Herbal Cures and the Granny Women

Recently my seven year old niece, Cailin, was in my care and coughing her head off with the latest respiratory ‘thing.’  So I took some flannel (formerly an infant burb cloth) slathered it with Vicks Vapor Rub, folded the cloth so it wouldn’t stick to her shirt, and laid it on her chest.  This way her skin is protected  in case she’s sensitive to the rub–I broke out in an itchy rash last year.  Then I laid a warming pack filled with rice that can be reheated in the microwave and is cushioned by fleece against her shirt/chest and wrapped her in a blanket, periodically reheating the pack.  After this, I got out the Olbas oil and anointed her temples, added a few drops to a basin of steaming water for her to inhale.  Although complaints of ‘it smells funny’ and ‘stings my eyes’ — ‘close them,’ I answered, and other arguments arose, her coughing eased.  I’d done the same thing I reminded her last week for her cousin, my seven year old grandson, and it greatly lessened his cough.

I told her she’d come to the ‘Granny Woman’ who used herbs and old-fashioned remedies to cure.  Her eyes widened at that. To emphasize my point, I went into the sun space and picked a handful of the ‘Vicks’ plant, Plectranthus purpuratus, a pungent mentholated herb given to me years ago by an old mountain woman who swore by its powers.  Easily rerooted, I’ve kept it going and used it myself–just smelling the leaves opens your head–but Cailin was a little put off by the powerful aroma and glad I wasn’t making a concoction from this, or the mustard plaster I’d told her about.   Later on, though, my sister said how vastly impressed Cailin was, declaring I knew lots of stuff about how to make you better.   Even prattled away to the doctor about her amazing Aunt Beth who now probably thinks I’m a quack.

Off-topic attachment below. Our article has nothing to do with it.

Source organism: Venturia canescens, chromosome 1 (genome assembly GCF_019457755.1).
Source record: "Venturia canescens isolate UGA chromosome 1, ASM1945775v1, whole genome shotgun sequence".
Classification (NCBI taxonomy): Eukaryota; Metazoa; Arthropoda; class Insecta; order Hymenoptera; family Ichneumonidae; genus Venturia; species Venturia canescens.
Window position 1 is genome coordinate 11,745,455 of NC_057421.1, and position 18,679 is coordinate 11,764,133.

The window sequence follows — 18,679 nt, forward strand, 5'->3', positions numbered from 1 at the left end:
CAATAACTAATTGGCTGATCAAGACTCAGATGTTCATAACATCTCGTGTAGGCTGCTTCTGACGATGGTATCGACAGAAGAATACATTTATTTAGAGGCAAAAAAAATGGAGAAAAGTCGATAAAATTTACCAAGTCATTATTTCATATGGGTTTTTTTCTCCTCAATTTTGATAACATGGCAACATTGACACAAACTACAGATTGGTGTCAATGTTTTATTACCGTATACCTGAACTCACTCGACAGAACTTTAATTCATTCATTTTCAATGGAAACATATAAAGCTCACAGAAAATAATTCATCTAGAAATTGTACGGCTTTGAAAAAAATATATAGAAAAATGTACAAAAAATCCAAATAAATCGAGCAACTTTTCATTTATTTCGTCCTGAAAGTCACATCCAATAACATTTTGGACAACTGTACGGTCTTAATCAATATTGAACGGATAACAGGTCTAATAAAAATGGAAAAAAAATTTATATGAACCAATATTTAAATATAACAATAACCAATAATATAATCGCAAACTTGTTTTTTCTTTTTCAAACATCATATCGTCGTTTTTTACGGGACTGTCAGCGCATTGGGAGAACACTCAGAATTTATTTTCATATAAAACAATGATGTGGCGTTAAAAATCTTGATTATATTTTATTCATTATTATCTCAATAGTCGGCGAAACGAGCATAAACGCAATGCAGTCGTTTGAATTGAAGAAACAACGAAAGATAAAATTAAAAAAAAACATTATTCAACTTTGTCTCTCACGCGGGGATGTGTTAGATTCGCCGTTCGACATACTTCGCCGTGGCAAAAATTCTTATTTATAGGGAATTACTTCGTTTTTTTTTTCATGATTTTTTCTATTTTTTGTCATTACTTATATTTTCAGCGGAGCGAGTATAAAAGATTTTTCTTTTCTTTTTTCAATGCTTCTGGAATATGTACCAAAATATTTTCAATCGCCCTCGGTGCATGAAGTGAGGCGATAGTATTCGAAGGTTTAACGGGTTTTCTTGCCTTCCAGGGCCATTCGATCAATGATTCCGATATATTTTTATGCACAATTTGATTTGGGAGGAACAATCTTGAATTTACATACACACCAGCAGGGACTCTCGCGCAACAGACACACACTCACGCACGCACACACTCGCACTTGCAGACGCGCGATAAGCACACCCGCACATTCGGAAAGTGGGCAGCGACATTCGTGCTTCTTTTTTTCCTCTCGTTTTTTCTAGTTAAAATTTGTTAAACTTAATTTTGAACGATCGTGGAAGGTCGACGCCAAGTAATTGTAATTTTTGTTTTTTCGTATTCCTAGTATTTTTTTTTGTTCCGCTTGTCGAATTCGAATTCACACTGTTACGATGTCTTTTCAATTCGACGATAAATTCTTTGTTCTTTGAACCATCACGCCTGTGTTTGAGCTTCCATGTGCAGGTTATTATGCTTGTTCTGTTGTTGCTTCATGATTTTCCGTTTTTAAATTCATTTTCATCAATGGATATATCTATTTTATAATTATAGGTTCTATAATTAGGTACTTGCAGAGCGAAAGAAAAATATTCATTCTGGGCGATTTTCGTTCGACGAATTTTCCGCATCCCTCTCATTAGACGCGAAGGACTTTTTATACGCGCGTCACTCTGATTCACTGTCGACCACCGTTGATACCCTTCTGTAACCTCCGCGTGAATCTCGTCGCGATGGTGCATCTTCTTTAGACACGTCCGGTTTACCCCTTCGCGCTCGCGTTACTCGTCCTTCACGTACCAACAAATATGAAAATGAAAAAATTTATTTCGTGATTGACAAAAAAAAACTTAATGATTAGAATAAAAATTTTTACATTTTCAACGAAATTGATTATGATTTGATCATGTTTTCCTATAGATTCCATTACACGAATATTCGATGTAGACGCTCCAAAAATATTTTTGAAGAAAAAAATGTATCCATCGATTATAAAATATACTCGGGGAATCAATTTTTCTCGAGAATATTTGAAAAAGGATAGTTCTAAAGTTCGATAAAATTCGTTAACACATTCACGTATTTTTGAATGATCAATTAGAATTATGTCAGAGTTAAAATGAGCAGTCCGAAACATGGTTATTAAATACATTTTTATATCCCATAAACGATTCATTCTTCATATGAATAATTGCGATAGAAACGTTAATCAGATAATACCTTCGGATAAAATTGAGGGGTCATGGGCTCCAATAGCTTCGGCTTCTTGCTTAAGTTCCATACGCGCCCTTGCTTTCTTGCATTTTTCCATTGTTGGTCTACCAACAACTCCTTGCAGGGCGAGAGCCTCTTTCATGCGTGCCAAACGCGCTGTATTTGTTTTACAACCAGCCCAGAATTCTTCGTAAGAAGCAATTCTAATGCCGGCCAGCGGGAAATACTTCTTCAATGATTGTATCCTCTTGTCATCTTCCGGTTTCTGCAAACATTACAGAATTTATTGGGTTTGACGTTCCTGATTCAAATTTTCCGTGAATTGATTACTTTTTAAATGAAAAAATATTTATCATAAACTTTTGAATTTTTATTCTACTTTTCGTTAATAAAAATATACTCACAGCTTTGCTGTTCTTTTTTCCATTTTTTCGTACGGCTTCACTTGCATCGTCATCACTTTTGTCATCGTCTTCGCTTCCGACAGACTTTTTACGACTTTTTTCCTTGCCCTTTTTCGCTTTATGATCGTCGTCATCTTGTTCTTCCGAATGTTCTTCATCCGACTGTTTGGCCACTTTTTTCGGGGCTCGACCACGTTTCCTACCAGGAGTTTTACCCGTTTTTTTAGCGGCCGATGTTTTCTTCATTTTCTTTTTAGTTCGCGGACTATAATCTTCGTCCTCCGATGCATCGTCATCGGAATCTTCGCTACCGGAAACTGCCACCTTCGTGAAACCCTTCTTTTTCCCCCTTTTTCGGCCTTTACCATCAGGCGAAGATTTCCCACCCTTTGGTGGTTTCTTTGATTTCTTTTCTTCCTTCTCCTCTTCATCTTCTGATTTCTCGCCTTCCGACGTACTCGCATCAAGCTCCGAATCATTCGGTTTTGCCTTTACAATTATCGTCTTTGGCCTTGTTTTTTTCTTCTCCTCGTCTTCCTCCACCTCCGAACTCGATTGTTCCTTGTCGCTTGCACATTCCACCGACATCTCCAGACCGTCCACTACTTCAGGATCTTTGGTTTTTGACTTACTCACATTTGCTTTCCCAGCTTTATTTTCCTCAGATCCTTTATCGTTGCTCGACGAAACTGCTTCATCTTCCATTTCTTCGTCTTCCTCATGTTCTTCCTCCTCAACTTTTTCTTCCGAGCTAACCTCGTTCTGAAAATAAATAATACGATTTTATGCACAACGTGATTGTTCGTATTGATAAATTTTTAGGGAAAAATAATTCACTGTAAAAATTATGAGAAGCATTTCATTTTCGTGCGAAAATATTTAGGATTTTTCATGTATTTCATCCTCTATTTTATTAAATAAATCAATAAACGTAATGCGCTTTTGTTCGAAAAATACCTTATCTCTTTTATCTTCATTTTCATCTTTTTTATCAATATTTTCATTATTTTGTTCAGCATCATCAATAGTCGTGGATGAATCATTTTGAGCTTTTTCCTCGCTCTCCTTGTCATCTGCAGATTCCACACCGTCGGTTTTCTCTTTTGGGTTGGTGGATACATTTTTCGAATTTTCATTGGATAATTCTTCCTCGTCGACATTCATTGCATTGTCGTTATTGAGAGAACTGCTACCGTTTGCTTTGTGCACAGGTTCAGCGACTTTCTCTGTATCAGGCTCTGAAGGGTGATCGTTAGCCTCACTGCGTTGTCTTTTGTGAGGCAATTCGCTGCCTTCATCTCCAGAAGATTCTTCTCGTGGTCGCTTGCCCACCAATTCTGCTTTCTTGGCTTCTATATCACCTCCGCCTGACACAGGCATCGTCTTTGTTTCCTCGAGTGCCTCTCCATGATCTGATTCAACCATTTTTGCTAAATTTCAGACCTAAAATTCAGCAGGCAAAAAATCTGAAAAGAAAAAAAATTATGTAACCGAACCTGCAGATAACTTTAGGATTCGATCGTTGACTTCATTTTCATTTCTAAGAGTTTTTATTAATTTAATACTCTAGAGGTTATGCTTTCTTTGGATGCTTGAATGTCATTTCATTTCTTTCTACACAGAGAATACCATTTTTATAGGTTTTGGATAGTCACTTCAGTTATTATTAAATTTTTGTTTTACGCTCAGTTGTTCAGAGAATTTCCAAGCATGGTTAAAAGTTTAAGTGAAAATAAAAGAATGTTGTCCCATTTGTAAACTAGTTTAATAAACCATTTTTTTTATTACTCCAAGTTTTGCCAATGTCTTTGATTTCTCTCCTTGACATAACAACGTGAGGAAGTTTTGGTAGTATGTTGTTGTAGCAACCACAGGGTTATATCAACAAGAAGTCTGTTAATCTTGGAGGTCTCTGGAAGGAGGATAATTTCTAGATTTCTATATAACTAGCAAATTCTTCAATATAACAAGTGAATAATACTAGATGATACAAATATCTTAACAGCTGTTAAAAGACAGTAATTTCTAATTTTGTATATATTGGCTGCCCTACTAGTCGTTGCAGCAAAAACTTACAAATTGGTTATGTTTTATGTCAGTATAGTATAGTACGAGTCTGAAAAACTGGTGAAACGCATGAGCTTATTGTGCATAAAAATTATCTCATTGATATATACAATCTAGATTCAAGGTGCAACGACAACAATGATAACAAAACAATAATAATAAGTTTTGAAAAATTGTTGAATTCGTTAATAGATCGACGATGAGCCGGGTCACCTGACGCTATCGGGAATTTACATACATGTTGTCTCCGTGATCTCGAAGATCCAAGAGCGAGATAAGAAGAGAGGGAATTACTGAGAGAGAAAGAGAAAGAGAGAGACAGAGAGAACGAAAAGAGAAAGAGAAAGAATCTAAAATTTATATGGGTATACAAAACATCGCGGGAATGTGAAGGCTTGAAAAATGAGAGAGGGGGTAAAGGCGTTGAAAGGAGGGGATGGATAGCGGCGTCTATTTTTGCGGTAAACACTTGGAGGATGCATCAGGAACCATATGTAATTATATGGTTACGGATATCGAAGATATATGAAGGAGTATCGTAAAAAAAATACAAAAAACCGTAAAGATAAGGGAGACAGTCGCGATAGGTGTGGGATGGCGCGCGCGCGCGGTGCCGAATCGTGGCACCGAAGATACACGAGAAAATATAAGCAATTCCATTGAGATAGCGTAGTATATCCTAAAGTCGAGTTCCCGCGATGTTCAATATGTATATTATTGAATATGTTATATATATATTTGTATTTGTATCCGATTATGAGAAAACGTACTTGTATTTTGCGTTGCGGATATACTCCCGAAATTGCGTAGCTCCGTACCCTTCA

Back to the Granny Women, historically, they were elderly women  from ‘back in the holler’ reputed for their healing and midwifery abilities.  The term is often associated with ‘Appalachia.’  However, I don’t know anyone who actually lives in Appalachia.  We refer to the specific mountains.  But I digress.  In a time and place when doctors were few or nonexistent and no one had the money to pay them anyway,  the Granny Women were relied on for the wisdom and practices  passed down to them by the hardy females who’d gone before them.    Sure, a dollop of superstition, and at times, a little white magic, was mixed in with their practical herbal remedies, but they did a lot of good.  In the Shenandoah Valley and surrounding mountains, these women were invaluable.   Some of my friends remember their family calling in the Granny Woman when they didn’t know what to do for an ailment or injury.  Officially, these women are no longer with us.  Unofficially, they are.  And many know far more than I.

An interesting article on Appalachian Healing Traditions.  For more on the real Vicks Plant click the above link.

*Cailin with kitty Pavel (a little sticky from something) image by daughter Elise

*Old mountain house in the Blue Ridge, image by my husband Dennis.

20 responses to “Herbal Cures and the Granny Women

  1. I’m love natural remedies.